In a 786-page decision issued on February 7, 2023, the Pennsylvania Commonwealth Court ruled that Pennsylvania’s school funding system is unconstitutional and must be reformed. The case William Penn School District et al. v. Pennsylvania Department of Education et al. was filed against the Pennsylvania Department of Education, state legislative leaders, state education officials, and the governor (collectively, the “Defendants”) in 2014 by six Pennsylvania school districts, four parents of minor children, the Pennsylvania Association of Rural and Small Schools, and the National Association for the Advancement of Colored People – Pennsylvania State Conference (collectively, the “Plaintiffs”).
The Plaintiffs claimed that the Defendants did not invest enough money in schools, particularly in lower-wealth school districts across the Commonwealth, and as a result, were not meeting their constitutional obligation to provide a “thorough and efficient” system of public education. The Commonwealth Court was tasked with deciding the question of whether the Education Clause of the Pennsylvania Constitution is fulfilled by the state’s current school funding structure. In response, the Court determined that the Pennsylvania General Assembly has not provided for the “maintenance and support of a thorough and efficient system of public education to serve the needs of the Commonwealth,” and school children in lower-wealth districts are negatively affected violating both the Education Clause and equal protection principles.
As part of the 49-day trial, the Court considered the current public education system in Pennsylvania which serves more than 1.7 million K-12 students. Throughout the extensive evidence that was presented it was clear that Pennsylvania’s school districts “vary significantly” based upon factors such as geography and enrollment. The Court also reviewed the various appropriations for public education authorized by the General Assembly and local funding options including property taxes, earned income taxes, and per capita taxes. The Court drew attention to the visible impact of funding lapses in Pennsylvania’s schools including dilapidated school buildings, outdated textbooks, inadequate heating and ventilation, and much more.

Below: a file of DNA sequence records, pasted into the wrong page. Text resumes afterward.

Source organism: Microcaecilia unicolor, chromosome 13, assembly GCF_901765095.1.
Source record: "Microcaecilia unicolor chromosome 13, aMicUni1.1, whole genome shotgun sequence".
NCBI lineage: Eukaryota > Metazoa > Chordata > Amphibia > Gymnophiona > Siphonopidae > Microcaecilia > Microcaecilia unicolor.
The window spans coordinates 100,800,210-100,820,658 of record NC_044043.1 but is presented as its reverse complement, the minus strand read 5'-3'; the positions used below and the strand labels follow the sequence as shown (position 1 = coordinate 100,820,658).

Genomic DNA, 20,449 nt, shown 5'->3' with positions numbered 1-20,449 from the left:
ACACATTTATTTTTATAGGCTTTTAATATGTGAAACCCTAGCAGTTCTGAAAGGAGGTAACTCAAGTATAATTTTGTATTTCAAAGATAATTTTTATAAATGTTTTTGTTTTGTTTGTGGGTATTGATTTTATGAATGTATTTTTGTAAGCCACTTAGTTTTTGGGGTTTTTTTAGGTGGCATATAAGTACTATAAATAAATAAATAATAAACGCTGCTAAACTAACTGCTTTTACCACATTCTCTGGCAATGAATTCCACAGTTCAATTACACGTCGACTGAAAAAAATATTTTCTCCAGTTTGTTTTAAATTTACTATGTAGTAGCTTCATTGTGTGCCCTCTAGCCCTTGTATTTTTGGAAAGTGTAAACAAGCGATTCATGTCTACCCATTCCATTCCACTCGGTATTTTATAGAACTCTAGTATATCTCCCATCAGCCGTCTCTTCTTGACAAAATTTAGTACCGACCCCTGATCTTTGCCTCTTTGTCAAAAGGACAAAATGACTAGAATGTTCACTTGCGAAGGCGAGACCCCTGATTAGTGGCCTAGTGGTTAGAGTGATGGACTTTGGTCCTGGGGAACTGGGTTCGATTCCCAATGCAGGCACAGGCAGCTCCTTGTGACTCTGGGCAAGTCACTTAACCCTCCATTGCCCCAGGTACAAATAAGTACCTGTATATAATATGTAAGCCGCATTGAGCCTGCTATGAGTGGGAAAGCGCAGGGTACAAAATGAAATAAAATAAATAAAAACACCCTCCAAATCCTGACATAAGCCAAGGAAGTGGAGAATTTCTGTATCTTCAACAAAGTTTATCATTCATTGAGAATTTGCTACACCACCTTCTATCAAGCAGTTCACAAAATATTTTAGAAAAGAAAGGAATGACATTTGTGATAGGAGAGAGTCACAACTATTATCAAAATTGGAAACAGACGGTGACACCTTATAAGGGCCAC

The Court ultimately held that “public education is a fundamental right explicitly and/or implicitly derived from the Pennsylvania Constitution.” “The Education Clause indisputably imposes a duty on the General Assembly to maintain and support ‘a thorough and efficient system of public education.’” The Court agreed that a funding system which is so heavily dependent on local tax revenue creates disparity and “widespread resource inequality” between students in low-wealth districts to children in wealthier districts. The Court did not impose a solution to the disparity and inequality but ordered that the parties all work together on a proposed solution. The Supreme Court of Pennsylvania is fully expected to hear the case, so the next chapter remains to be written.
As always, the CGA Law Firm has a dedicated group of attorneys who are always monitoring developments to ensure your school’s staff and administration are up to date with the latest news in education and school law. If you have any questions, please do not hesitate to reach out to Attorney Taylor Baublitz.
Taylor M. Baublitz
She has represented school districts before various administrative bodies including the Office for Dispute Resolution, Office of Civil Rights, Pennsylvania Human Relations Commission (PHRC), and Equal Employment Opportunity Commission. Taylor has developed a comprehensive expertise in areas relating to Title IX and has created training materials for Title IX coordinators, investigators, and decision-makers. She has led several seminars for school personnel and trained hundreds on Title IX processes.
Read Taylor’s Bio Page in full HERE.